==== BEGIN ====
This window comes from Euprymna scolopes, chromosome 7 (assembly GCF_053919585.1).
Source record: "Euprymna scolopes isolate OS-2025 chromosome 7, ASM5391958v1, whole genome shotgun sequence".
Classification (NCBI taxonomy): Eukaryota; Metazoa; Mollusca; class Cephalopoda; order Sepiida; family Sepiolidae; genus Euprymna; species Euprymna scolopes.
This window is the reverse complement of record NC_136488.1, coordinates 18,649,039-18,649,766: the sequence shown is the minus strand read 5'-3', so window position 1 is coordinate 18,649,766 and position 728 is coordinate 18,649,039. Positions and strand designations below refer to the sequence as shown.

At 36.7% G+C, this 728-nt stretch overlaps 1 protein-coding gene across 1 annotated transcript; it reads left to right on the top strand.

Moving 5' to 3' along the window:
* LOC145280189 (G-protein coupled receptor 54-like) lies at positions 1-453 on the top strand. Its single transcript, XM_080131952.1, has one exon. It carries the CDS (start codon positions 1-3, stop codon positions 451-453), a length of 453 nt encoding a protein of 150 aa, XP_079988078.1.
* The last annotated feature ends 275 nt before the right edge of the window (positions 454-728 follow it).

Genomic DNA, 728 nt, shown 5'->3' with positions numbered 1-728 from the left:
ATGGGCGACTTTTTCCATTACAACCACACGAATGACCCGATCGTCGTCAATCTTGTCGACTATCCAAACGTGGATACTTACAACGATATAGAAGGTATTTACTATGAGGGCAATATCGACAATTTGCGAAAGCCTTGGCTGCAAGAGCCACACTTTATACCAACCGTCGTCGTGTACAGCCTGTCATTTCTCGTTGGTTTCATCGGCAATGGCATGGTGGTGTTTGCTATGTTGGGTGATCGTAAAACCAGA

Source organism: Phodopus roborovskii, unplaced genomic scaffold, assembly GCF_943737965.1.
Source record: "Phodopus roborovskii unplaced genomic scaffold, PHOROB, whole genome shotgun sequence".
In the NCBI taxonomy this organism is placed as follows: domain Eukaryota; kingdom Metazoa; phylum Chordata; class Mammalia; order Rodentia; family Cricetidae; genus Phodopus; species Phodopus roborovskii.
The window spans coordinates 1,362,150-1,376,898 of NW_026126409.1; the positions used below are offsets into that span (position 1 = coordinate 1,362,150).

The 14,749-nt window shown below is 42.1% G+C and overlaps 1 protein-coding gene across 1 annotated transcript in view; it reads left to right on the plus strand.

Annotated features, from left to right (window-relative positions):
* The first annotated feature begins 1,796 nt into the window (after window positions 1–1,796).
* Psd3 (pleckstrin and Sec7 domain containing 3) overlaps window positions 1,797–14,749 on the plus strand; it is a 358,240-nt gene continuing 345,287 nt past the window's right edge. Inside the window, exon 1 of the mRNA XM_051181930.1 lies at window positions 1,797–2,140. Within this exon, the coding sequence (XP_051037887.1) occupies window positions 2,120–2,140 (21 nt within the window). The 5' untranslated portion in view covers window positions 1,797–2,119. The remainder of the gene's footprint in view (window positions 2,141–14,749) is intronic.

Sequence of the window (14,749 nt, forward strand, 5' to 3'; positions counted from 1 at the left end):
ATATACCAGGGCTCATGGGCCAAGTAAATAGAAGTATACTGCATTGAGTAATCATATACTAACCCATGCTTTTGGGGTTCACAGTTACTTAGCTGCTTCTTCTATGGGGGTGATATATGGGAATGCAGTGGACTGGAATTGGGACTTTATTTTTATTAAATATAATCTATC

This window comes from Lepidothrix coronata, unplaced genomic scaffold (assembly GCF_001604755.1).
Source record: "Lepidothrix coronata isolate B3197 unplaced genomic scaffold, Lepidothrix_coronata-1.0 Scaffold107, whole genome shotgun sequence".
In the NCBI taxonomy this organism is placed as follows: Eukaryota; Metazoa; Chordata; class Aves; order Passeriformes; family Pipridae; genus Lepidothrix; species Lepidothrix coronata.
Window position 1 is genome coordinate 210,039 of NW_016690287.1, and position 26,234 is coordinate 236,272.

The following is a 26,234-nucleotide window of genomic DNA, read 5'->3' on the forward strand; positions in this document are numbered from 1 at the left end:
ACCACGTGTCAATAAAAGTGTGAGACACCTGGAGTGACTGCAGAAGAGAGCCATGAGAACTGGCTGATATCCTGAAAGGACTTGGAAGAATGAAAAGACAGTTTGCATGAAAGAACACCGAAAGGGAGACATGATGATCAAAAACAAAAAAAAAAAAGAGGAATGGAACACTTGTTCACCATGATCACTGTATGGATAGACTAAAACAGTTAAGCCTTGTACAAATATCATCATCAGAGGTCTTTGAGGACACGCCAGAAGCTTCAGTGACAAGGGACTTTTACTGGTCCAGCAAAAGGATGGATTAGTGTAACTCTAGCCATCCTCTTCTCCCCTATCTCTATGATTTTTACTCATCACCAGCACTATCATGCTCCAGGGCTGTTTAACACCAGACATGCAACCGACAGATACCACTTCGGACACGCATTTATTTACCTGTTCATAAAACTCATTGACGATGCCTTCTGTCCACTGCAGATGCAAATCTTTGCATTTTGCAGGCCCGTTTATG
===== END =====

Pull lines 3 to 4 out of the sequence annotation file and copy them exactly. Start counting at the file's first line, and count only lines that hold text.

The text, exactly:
Classification (NCBI taxonomy): Eukaryota; Metazoa; Mollusca; class Cephalopoda; order Sepiida; family Sepiolidae; genus Euprymna; species Euprymna scolopes.
This window is the reverse complement of record NC_136488.1, coordinates 18,649,039-18,649,766: the sequence shown is the minus strand read 5'-3', so window position 1 is coordinate 18,649,766 and position 728 is coordinate 18,649,039. Positions and strand designations below refer to the sequence as shown.